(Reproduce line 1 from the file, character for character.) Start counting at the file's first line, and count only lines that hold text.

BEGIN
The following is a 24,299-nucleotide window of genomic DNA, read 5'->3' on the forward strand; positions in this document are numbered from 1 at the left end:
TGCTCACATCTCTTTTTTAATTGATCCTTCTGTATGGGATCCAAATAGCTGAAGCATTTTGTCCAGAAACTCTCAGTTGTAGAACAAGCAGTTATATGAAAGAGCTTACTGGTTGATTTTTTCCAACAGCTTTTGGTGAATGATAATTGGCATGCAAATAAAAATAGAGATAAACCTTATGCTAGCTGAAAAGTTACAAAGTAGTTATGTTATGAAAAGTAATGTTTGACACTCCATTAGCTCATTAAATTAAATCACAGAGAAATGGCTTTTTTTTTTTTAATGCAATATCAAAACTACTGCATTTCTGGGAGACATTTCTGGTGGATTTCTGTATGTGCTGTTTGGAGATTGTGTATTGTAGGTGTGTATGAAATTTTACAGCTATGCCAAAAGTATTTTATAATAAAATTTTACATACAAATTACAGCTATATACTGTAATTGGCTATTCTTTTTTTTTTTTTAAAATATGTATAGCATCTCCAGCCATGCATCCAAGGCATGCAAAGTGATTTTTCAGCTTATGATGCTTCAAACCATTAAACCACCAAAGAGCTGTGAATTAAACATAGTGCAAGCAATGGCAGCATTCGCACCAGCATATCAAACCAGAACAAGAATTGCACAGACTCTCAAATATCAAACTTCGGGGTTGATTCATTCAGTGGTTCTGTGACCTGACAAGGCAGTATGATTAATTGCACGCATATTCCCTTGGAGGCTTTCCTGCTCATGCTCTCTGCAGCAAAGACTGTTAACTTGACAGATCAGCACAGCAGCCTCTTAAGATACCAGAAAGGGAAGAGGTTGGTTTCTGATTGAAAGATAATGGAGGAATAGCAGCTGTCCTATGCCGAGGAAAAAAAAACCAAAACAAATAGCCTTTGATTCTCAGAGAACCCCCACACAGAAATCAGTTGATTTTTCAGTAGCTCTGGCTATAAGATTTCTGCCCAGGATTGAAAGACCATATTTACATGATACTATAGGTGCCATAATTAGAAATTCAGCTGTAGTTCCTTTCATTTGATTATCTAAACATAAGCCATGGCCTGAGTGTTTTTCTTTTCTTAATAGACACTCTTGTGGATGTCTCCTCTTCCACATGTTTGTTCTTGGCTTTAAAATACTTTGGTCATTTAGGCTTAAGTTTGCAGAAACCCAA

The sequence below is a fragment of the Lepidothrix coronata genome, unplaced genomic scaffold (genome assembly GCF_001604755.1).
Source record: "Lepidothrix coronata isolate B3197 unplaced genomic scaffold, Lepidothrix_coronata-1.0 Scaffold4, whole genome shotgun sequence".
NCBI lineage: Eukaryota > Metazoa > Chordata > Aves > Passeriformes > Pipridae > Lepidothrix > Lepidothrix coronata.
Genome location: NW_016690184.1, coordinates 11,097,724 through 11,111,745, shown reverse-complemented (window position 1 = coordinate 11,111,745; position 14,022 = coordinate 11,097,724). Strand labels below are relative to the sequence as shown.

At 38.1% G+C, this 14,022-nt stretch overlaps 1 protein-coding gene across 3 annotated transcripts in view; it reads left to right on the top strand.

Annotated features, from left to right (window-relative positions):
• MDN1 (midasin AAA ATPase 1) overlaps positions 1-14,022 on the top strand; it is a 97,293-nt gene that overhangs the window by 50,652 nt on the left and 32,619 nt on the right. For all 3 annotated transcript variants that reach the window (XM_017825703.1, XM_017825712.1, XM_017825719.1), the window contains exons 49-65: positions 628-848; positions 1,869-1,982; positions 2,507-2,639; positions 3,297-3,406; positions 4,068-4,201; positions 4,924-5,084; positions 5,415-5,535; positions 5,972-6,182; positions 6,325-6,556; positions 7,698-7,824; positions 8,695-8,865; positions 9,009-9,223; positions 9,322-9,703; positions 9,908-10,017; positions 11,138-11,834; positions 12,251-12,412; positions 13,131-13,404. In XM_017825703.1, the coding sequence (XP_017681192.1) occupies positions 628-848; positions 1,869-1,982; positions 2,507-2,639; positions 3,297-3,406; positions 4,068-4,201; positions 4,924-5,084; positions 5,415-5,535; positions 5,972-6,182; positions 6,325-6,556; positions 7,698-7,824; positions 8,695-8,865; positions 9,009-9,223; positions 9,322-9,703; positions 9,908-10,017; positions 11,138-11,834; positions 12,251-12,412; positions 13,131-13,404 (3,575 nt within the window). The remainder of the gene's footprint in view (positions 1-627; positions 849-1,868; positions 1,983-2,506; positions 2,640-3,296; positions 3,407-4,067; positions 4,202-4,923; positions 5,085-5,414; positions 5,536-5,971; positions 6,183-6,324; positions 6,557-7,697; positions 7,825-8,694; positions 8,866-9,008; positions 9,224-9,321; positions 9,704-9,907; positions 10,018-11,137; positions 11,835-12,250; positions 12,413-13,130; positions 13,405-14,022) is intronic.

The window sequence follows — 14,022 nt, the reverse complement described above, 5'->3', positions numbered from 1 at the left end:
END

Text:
The following is a 24,299-nucleotide window of genomic DNA, read 5'->3' on the forward strand; positions in this document are numbered from 1 at the left end: